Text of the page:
// are escaped with another double quote.
    var QUOTE = '"',
        ESCAPED_QUOTE = "\"\"",
        CHARS_THAT_MUST_BE_QUOTED = [ ',' , '"' , '\n' ];
    var escapeCSVCell = function(c) {
       if ( c.indexOf( QUOTE ) > -1 ) c = c.replace(/"/g, ESCAPED_QUOTE );
             if (c.indexOf(char) > -1) {
                c = QUOTE + c + QUOTE;
                return false;
       return c;
    // Call escapeCSVCell on each CSV field

Parsing CSV files in Apex

Number One: Do not roll your own CSV Parser: use someone else's! There are a lot of complexities to parsing IETF RFC 4180 - compliant CSV files that you will uncover, one after another, if you try to do roll your own parser. Trust me, not worth it.

And guess what? You don't have to!

Marty Chang has done the Salesforce/Apex developer commmunity a huge service by writing a rock-solid, IETF RFC 4180 compliant CSV Parser FOR APEX!!!

Here is the link to download the 2 files he wrote for this purpose, CSVParser and CSVReader. I've used it before, trust me, it handles everything, even newlines embedded in your CSV fields (try writing that yourself --- NOT straightforward.)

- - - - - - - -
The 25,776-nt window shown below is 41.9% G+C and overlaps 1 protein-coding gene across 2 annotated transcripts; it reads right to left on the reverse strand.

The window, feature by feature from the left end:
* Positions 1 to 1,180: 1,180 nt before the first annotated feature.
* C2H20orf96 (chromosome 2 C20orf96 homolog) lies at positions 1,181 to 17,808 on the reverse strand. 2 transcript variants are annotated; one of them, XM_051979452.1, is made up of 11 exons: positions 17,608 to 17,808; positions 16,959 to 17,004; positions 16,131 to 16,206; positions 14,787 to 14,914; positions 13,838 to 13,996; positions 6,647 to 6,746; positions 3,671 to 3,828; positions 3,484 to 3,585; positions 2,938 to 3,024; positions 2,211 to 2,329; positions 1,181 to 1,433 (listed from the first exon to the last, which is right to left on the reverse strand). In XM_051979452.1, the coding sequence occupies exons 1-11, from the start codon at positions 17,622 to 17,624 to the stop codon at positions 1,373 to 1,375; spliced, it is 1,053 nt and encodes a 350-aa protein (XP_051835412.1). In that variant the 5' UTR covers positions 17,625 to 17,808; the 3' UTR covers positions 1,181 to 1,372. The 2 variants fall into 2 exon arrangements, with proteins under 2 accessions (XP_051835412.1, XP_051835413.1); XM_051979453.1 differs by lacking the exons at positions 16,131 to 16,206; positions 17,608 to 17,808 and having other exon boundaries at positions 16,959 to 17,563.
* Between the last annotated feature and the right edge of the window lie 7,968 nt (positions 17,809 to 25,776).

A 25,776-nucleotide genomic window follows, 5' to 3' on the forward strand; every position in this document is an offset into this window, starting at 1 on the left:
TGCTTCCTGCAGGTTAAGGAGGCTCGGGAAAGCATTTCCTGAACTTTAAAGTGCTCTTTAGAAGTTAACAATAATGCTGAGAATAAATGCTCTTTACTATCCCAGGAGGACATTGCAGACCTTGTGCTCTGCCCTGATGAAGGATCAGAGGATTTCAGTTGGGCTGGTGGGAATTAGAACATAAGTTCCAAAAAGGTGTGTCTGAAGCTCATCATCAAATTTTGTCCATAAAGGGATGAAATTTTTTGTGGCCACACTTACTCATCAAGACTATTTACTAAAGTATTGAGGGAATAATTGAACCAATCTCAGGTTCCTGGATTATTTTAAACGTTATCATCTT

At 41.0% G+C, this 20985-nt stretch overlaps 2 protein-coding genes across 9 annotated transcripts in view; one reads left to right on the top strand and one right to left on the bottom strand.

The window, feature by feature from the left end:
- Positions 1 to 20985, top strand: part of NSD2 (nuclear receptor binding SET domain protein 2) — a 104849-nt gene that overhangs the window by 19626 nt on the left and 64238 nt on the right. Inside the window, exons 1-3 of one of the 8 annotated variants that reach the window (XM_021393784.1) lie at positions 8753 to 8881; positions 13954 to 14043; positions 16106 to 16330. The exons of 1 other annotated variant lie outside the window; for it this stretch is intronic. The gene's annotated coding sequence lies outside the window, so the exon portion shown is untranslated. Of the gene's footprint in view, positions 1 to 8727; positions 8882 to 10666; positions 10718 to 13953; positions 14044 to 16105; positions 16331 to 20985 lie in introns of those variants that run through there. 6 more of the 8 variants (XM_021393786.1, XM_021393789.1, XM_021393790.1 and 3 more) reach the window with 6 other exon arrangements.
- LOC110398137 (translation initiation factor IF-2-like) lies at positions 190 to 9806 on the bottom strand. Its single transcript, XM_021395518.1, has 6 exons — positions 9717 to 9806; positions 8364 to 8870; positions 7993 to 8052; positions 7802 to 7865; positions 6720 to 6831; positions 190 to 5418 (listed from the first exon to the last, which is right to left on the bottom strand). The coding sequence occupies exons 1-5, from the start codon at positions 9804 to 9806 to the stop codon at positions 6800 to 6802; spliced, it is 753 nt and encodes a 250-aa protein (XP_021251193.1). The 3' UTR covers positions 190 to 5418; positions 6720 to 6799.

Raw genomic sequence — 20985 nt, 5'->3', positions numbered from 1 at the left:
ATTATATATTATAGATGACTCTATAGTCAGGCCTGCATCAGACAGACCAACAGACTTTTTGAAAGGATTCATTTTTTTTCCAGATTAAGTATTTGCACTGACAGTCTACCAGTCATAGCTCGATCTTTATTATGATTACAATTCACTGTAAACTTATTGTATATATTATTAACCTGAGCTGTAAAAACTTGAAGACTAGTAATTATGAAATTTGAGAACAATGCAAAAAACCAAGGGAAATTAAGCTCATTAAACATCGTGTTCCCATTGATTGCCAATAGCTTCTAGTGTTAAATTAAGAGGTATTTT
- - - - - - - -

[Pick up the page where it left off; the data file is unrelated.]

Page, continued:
Here's how to use it:

// (Only necessary if your CSV file starts as a string)
Blob csvBlob = Blob.valueOf(csvString);

// Convert your csv file into a list of CSV fields
List<List<String>> fieldsByLine = CSVParser.readIETFRFC4180CSVFile(csvBlob);

Yeah, it's that easy!

His solution uses some good RegEx to bypass the "too many statements" limit.

Creating SObject records from CSV Rows in Apex

As far as creating records from these CSV rows, i've done this before using Batch Apex. Convert your CSV files into rows during the Batch Apex job and create rows one-by-one in the execute method. Also, shameless plug, there's actually an IETF RFC 4180-compliant CSV Import Wizard built-in to Skuid, so if you are open to using an external library, why roll your own parser?

Parsing CSV Rows in Apex

Winter 13 (API v26) has some awesome methods for escaping/unescaping CSV fields:

  • String.escapeCsv(String textToMakeIntoACSVField)
  • String.unescapeCsv(String csvField)

Attribution to: zachelrath

Possible Suggestion/Solution #3

I'm going to guess there's a simple reason for this - but instead of Apex, what about doing a weekly export of the data (Data Export under Setup)? Auto-converts to CSV. I'm assuming you need it more on-demand?

Attribution to: joshbirk

Possible Suggestion/Solution #4

I would do this client side.

You can perform multiple queries and save all the results in a single array, and generate a csv for thousands and thousands of records this way because limits won't get in the way.

You don't need to involve the server at all, except for fetching the data. Use downloadify ( to initiate a purely client side download.

Attribution to: Phil Rymek

Possible Suggestion/Solution #5

You can also read and process the CSV file in the execute method.

Attribution to: Agustina García
This content is remixed from stackoverflow or stackexchange. Please visit

My Block Status

My Block Content